I can see a list of my application’s DbContext types and where they’re pointing by issuing EF Core Tools command Get-DbContext in package manager console. Doing so yields the following output:

PM> Get-DbContext
Microsoft.EntityFrameworkCore.Infrastructure[10403]
      Entity Framework Core 2.2.1-servicing-10028 initialized 'ApplicationDbContext' using provider 'Microsoft.EntityFrameworkCore.SqlServer' with options: None

providerName                            databaseName  dataSource             options
------------                            ------------  ----------             -------
Microsoft.EntityFrameworkCore.SqlServer mydatabase    (localdb)\MSSQLLocalDB None   

I can then set the ASPNETCORE_ENVIRONMENT variable to Production for the context of the package manager window only by issuing the following command:

PM> $Env:ASPNETCORE_ENVIRONMENT = "Production"

All subsequent calls to Update-Database will be now run against the database configured for my Production environment. I can double-check to make sure, though, by issuing Get-DbContext again. This time it shows that I’m pointing to my deployed database:

PM> Get-DbContext

providerName                            databaseName dataSource                              options
------------                            ------------ ----------                              -------
Microsoft.EntityFrameworkCore.SqlServer mydatabase   tcp:acme.database.windows.net,1433      None

Thanks for reading!

–Jon


If you’d like to receive new posts via e-mail, consider joining the newsletter.

Creating a Loading Overlay for a Composite Blazor View

One of my projects’ home screen is composed of multiple Blazor components that make a web service calls in their respective OnInitAsync()s to retrieve their data.  When loading the page, all of the components render immediately in their unpopulated state; each one then updates and fills out as the various web service calls complete and their data loads.  I’m not a fan of this – I’d rather have a nice overlay with some sort of loading indicator hiding the components while they’re loading that disappears when the last component is ready for display.  This weekend I developed a simple pattern for accomplishing just that.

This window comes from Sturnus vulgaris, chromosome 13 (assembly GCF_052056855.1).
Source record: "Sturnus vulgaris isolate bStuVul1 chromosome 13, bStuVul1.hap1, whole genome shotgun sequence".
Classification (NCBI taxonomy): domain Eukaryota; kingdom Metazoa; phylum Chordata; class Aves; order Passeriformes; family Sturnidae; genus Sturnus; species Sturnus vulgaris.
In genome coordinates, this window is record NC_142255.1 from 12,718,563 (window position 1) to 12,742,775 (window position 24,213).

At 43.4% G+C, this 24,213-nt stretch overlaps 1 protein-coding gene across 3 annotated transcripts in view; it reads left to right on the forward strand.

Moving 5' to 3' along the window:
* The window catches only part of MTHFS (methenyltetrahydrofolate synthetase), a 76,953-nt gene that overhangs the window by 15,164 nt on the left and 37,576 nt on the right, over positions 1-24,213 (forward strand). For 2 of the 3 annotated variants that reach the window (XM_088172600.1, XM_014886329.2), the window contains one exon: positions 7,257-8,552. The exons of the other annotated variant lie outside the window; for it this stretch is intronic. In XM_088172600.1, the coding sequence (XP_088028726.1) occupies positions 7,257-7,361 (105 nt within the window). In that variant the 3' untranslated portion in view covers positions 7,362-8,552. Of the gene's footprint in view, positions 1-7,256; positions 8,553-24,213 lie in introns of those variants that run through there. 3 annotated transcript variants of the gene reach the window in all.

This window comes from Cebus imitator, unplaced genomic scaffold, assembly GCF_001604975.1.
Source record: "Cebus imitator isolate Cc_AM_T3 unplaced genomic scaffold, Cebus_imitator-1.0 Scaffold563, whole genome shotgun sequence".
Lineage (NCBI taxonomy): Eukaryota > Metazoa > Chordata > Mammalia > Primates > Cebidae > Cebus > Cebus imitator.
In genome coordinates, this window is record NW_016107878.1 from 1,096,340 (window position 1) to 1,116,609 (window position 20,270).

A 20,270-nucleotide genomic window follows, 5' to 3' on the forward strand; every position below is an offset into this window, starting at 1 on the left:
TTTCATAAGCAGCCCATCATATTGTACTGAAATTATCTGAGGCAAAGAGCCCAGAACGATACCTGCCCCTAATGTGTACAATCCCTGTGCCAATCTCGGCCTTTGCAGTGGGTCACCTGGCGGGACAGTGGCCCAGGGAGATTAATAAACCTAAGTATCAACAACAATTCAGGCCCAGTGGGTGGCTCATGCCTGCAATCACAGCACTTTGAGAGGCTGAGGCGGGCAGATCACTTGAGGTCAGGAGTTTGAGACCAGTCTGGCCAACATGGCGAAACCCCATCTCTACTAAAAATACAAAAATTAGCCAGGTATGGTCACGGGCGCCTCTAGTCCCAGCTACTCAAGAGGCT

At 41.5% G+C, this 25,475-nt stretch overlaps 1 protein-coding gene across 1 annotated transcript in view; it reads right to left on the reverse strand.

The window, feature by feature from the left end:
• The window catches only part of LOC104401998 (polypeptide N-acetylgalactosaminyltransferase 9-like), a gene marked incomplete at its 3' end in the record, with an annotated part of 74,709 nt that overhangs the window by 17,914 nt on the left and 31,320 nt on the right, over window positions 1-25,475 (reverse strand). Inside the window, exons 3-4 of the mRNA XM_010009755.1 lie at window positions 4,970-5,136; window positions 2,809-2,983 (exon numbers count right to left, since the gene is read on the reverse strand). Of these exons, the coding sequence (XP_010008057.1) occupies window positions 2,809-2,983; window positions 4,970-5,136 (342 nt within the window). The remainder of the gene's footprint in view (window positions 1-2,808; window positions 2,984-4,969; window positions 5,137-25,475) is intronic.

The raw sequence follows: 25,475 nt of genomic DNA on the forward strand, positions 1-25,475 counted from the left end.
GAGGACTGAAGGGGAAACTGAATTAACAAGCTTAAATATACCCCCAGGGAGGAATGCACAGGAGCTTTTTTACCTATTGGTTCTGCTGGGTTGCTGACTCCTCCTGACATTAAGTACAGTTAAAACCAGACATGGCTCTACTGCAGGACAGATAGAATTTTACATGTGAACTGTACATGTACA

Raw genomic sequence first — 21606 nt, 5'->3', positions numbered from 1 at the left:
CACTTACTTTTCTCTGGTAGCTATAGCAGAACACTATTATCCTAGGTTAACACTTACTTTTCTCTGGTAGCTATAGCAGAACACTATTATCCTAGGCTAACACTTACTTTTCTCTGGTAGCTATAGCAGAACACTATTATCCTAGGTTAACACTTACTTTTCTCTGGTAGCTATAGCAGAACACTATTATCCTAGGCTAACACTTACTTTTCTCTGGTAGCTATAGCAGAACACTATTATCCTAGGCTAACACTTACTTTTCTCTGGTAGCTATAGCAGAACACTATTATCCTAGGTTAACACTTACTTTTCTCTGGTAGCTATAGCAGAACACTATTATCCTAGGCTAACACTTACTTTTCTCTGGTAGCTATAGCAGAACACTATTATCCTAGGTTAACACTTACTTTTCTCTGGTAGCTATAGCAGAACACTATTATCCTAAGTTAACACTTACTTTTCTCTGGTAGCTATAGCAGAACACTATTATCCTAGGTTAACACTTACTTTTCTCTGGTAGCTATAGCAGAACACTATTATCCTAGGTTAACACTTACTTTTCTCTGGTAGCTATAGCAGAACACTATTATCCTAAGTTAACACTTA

The full source code for this example can be found here.

What We’re Building

Below is an example of a Blazor page that contains three components, each one simulating a web service call on initialization that completes from one to three seconds after it is initialized.  We see them show up empty at first, then resize, and finally load their text, all at different times.

Blazor page load without loading overlay.
Blazor page load without loading overlay.

Instead, we want our end product to look like the following.  When the page loads we see a nice little loading indicator (I pulled a free one from here) on an overlay that hides the components while they’re doing their business of intializing, resizing, and loading their data before they’re ready to be seen.

Blazor page load with loading overlay.
Blazor page load with loading overlay.